BPA-free plastics may not be safer than regular plastics after all, a new study finds

Are they safe?
Are they safe?
Image: AP Photo/Toby Talbot
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Consumers turning to plastics made with alternatives to BPA in the hope that they’re safer won’t like what they’re about to hear.

A new study, published in the journal Current Biology, concluded that common alternatives to BPA caused harmful effects in mice, notably in their reproductive cells. The findings add to the mounting body of evidence that these alternatives carry their own health risks. As Science noted, if further research on animals and humans continues to support these findings, it could derail efforts to reassure the many consumers already nervous about the plastics in their food and drink containers that there are safe options to choose from.

The issue has been one of major concern in recent years, in part because of the work of Patricia Hunt, the Washington State University geneticist who led the team behind the new research. She first helped draw attention to the possible perils of BPA—bisphenol A in its long form—after stumbling on them by accident.

The industrial chemical has been used for decades to make the plastics that food is packaged in and the resins used to line items such as cans. In 1998, she was doing a study using the eggs of mice when she found that an unusually high number of them had defects. She figured out that a temporary worker in the lab had used a harsh floor cleaner, instead of the usual mild detergent, to clean out the mice’s cages and bottles, damaging the plastic and causing BPA to leach out.

The new study tested the effects of BPA and common alternatives, such as BPS (bisphenol S), BPF, and BPAF on female and male mice. It found that the chemicals disrupted the way genetic information was passed down during meiosis, the division of cells necessary to produce egg and sperm cells in sexually reproducing animals, and suggests that the problem is with “bisphenols as a class.”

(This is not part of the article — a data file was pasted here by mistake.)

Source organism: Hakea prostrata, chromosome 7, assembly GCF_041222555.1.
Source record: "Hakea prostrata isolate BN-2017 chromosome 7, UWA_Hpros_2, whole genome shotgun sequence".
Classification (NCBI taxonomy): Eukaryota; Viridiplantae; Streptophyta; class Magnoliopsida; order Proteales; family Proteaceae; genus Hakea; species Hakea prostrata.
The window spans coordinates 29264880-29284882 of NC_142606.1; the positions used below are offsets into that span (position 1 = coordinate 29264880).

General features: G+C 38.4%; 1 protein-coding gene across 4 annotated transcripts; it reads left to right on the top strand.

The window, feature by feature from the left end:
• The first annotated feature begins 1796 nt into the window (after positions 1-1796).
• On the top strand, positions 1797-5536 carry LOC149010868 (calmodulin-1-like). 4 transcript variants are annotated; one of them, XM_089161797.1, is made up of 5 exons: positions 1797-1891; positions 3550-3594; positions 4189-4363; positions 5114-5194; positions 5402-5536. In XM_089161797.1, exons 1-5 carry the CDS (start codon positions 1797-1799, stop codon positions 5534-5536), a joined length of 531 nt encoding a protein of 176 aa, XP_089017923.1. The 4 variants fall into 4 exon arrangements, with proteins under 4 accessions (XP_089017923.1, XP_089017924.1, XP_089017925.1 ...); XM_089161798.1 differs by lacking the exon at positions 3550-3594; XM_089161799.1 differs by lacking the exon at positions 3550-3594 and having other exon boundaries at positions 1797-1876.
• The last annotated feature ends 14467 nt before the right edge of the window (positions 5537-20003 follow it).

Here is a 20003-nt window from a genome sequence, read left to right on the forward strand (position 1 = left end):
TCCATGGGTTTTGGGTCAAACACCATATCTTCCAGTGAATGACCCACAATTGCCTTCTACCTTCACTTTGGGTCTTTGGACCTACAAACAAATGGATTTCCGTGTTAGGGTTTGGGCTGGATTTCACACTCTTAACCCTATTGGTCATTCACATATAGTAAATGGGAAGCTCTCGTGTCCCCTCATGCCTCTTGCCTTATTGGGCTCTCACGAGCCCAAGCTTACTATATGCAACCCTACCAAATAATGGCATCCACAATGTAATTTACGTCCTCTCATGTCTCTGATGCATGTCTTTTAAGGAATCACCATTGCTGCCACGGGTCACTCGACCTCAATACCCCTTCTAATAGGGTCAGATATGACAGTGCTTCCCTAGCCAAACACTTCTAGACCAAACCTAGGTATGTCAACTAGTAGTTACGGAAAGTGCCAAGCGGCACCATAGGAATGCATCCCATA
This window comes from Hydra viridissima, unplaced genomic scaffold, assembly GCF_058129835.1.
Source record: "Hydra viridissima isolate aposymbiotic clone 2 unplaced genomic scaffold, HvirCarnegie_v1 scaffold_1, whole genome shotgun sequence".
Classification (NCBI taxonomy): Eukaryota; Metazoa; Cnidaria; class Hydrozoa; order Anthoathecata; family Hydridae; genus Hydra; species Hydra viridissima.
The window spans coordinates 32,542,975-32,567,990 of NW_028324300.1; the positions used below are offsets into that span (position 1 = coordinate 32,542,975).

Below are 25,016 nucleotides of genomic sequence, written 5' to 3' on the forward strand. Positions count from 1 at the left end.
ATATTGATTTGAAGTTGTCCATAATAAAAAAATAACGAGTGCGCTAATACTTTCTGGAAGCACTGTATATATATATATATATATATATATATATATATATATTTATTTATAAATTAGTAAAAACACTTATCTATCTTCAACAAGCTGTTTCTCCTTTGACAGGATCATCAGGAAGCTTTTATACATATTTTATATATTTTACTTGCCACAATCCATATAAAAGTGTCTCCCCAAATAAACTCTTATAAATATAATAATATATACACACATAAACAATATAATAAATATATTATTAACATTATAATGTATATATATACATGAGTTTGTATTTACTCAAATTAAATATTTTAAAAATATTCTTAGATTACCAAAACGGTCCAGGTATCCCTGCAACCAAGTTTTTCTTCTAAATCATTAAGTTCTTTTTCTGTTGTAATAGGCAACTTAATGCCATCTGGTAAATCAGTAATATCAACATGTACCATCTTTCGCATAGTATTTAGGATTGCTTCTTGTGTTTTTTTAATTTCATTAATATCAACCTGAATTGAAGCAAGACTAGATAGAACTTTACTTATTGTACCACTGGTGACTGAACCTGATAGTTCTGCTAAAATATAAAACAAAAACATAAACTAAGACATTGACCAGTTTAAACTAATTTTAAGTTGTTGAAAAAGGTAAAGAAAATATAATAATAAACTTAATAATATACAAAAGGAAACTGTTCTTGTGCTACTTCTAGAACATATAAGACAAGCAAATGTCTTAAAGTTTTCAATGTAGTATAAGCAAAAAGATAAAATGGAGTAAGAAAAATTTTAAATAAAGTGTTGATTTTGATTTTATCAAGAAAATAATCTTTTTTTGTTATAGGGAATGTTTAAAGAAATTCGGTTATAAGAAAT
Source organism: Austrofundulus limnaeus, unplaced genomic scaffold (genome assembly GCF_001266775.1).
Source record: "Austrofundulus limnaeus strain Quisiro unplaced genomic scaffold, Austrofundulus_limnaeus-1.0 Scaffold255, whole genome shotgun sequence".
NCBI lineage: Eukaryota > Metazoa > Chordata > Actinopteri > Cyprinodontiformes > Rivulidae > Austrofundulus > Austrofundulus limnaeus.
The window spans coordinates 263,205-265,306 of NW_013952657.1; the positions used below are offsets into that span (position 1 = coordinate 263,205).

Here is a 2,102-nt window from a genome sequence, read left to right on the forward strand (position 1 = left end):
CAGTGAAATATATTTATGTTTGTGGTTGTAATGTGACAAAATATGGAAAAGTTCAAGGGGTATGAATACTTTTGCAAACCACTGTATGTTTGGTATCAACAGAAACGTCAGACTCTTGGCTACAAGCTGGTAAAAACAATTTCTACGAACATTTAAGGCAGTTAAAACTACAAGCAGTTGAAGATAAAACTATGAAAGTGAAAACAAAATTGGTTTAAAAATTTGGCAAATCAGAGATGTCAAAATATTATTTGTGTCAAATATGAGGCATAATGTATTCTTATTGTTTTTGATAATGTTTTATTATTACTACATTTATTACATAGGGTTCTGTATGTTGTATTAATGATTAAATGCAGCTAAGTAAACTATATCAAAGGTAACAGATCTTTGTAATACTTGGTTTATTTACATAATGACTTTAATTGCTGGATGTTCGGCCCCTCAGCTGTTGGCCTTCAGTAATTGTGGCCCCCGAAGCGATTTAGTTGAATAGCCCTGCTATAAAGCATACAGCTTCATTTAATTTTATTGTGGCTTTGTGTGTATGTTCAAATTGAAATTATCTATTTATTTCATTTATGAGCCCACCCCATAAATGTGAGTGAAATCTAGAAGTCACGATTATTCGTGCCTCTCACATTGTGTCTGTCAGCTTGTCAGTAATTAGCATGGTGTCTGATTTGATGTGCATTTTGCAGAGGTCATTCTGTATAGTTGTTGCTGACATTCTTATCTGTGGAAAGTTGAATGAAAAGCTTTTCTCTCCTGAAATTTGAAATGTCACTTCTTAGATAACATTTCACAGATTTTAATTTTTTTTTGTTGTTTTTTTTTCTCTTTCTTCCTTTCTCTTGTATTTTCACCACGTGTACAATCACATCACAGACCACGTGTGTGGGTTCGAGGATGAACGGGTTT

The new study arose from circumstances similar to the one that prompted Hunt’s first look into BPA. She had recently discovered that the normal washing of her new, BPA-free cages, made of polysulfone, were degrading to form BPA-like compounds and causing similar issues. It was “a strange déjà vu experience,” Hunt told Science. It prompted the deeper look into BPA alternatives.

The past several years have seen growing worry about BPA, over fears that the practically ubiquitous chemical affects hormones, reducing sperm counts and causing other issues. But what danger it really poses is still unclear. Groups such as the Natural Resources Defense Council have asked the US Food and Drug Administration (FDA) to ban it. The FDA refused, but did bar its use in baby bottles and sippy cups. A recent government study found it not much of a threat.

Still, many people look for alternatives. For them, the study by Hunt and the other authors has a warning: “Although ‘BPA free’ is a valuable marketing tool, and most consumers interpret this label as an indication of a safer product, our findings add to growing evidence from studies in C. elegans, zebrafish, mice, and rats, as well as human in vitro studies that replacement bisphenols have the potential to induce adverse effects similar to those reported for BPA.”